Throwing Bones

In a city that prides itself on being a supportive place where creative people can do their thang, the cost of living here is slowly killing that climate. Despite what citizens with Keep Austin Weird and No War in Iraq bumper stickers neatly emblazoned on the back of their SUVs/VWs/recumbent bikes seem to take for granted, we artists aren’t just colorful mascots or animatronic robots appearing in the hippie/hipster theme park that is Austin. We don’t wear masks just because someone expects us to perform (unless there’s irony involved perhaps). Living as an artist means quite the opposite – it’s about being truthful, whatever that truth may be, to yourself and the people looking at you/your work. Perhaps I’m being optimistic here, but art is ultimately about integrity, not survival of the fittest. So no one buys your paintings. So you don’t even show your work. Does that mean you should just give up?

Visual art is finally starting to be taken seriously in this city, even if by a small number of people. But with music, art’s (unwitting?) frenemy, vastly overshadowing the creative scene here, most people aren’t sure how to look at it.

Let me put it another way. One of music’s most unique qualities is its absorbabilty, the way it can totally wash over your mind and body, or, on the opposite end, how you can shut it out. But art is, by nature, confrontational. It forces itself upon your eye and your space. And this quality makes it more complex and sometimes prickly to support – financially and emotionally as a viewer.

The best form of support is financial, whether it’s buying a piece or simply a donation at the door. And no, unless you are a friend of someone showing, you do not “support” artists by simply sipping wine at openings, and dropping pocket change in the donation jar. That may work fine for live music, although I’m sure it pisses a lot of musicians off when audiences are yapping and showing obvious disinterest during their shows.

But a lot of non-artists I meet seem afraid of pissing off the artists with their interpretations, their thoughts – whether they think the work is BS or the most engrossing thing they’ve ever seen. What these timid viewers don’t realize is that thoughtful comments are a needed and appreciated form of support. If an artist is showing their work, chances are they probably don’t want to work in a vaccuum and are putting it out there to get some reaction. What I’m getting at is that we as artists have to be vocal about encouraging the type of support we need.

Now that I’ve aired this festering rant I hope to turn over a more positive leaf.

Comments

  • Bigredbarbie

    You know, the funny part about this to me is how many artists in this town are fucking ignorant of the financial opportunities the city offers them, or they think they’re too cool or offbeat to pursue them.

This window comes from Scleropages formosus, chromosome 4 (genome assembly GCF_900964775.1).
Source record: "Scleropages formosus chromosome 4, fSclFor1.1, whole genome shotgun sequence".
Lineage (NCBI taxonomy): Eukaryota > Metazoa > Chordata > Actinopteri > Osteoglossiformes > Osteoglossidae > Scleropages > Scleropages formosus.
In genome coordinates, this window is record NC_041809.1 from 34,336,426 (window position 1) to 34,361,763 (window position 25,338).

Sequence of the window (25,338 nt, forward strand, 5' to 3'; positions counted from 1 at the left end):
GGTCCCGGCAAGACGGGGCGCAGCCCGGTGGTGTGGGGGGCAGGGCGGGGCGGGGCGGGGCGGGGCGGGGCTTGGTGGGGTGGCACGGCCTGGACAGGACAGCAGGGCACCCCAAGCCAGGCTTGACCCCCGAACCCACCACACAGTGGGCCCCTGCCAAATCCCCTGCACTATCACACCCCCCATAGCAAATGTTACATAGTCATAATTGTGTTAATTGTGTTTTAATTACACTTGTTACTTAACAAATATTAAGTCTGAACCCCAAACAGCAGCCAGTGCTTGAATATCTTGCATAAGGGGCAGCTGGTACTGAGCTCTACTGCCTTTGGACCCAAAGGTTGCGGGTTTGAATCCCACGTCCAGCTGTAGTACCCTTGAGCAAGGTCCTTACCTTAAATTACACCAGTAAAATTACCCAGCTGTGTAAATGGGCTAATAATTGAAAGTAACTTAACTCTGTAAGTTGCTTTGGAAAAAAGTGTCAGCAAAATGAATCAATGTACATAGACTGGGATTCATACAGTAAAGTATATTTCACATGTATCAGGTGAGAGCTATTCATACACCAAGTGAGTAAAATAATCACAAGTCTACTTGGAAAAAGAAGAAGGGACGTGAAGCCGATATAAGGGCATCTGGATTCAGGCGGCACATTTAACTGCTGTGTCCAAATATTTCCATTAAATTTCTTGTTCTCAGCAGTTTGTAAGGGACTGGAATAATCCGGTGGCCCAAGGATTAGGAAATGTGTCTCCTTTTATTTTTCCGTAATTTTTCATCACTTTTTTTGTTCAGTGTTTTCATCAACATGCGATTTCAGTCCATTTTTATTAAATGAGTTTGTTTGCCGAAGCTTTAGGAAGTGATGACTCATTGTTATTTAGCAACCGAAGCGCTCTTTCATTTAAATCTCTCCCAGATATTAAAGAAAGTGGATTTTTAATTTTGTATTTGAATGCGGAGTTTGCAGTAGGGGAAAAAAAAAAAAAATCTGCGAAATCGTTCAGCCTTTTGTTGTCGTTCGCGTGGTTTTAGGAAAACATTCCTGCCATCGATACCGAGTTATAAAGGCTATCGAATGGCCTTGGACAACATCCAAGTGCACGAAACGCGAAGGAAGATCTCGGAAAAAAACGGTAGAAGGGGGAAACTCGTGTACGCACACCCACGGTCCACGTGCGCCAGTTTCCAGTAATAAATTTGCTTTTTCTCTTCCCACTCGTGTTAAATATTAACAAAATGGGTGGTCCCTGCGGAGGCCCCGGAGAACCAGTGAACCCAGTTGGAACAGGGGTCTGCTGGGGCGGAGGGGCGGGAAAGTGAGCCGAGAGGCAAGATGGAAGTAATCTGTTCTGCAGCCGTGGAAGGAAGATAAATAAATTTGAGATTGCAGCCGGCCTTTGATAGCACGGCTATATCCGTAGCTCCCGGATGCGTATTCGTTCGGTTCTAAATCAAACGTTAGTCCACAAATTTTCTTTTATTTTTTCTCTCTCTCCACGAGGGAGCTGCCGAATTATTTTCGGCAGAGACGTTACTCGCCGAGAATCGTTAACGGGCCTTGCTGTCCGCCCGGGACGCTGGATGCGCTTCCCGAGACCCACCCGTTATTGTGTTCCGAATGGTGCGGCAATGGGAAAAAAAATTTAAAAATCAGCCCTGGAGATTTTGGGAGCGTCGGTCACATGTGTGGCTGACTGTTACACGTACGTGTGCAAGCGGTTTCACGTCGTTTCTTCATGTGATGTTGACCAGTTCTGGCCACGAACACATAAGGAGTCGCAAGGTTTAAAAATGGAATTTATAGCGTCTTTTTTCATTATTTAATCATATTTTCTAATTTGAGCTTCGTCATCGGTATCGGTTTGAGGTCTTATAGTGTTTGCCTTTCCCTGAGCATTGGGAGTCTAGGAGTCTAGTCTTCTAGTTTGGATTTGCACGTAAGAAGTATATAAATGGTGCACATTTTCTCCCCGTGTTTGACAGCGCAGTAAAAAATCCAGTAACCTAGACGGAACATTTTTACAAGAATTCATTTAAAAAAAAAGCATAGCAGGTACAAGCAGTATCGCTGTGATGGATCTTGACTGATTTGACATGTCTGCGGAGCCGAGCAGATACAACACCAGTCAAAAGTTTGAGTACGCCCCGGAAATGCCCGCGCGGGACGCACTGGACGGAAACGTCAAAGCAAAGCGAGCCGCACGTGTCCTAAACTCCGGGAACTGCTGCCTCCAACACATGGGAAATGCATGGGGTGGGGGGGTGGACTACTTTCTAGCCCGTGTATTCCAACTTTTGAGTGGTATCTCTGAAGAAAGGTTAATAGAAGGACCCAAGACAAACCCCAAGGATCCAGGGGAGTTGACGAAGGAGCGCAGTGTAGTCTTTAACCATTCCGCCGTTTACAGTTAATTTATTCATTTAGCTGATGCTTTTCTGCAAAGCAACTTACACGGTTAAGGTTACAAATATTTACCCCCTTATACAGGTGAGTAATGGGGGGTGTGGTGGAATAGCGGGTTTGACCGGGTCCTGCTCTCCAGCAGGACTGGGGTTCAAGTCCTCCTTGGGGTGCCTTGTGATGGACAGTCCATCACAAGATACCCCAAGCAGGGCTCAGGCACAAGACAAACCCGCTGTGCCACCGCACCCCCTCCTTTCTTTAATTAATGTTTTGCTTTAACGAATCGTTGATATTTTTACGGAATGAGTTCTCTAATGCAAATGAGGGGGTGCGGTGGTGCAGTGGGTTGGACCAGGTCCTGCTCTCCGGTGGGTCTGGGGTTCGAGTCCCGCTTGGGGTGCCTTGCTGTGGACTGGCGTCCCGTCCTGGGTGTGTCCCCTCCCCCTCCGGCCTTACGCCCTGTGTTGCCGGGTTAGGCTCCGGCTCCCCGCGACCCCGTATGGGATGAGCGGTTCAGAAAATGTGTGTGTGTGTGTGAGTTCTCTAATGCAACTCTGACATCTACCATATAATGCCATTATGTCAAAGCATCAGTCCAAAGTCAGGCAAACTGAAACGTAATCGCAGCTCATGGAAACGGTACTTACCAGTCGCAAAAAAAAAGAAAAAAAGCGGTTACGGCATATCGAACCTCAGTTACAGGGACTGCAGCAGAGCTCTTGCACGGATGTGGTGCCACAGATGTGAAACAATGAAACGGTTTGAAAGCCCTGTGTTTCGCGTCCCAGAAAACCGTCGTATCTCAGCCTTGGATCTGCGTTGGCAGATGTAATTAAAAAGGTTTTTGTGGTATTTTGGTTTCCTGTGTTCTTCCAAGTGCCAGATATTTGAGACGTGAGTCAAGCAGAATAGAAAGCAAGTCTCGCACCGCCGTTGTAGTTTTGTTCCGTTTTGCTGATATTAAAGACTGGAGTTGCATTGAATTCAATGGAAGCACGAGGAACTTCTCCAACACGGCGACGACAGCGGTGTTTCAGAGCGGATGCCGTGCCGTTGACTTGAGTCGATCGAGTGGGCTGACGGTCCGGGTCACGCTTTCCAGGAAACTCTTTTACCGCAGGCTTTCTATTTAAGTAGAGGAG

I brought up the art at city hall at an art show the other day (Actually YOUR art show) and the people in the conversation either A) had no clue what I was talking about or B) dismissed me. Being a real artists doesn’t just mean you need to be a professional elitist a-hole it means you also need to be a professional business person. In my opinion that means recognizing a venue like city hall that will pay for your work and prominently display it to some of the most wealthy, powerful and influential people in the city.

    I don’t lead the artist lifestyle but I totally hear your struggle, and thankfully we live in a city that recognizes your struggle as well and tries to foster art through commissions like first night and art in public places.

    Anyone interested in submitting their work to the city can do so here:
    http://www.cityofaustin.org/aipp/cityhall.htm

  • artdiva

    Big Red – Sorry it’s taken me awhile to get back with you. Thanks for coming out to our show in February. I saw Senalka’s picture on ASW. I wasn’t expecting the weather to be cold and didn’t have time to re-think my outfit. 🙂

    I agree that a lot of artists are total flakes and don’t care enough to put the effort into applying themselves to more formal opportunities out there like submitting to calls for entries, public art markets, etc. Then they bitch about not getting shown. So annoying.

    Most of the artists with business sense and a strong work ethic I know do indeed put effort out there, but are often stretched thin with so many projects that they do not have the time/energy to do more. It is more difficult than one would imagine to produce good work, savvily market it, be involved in the community, and have some kind of steady income.

    Cheers,
    Rachelle

Leave a Comment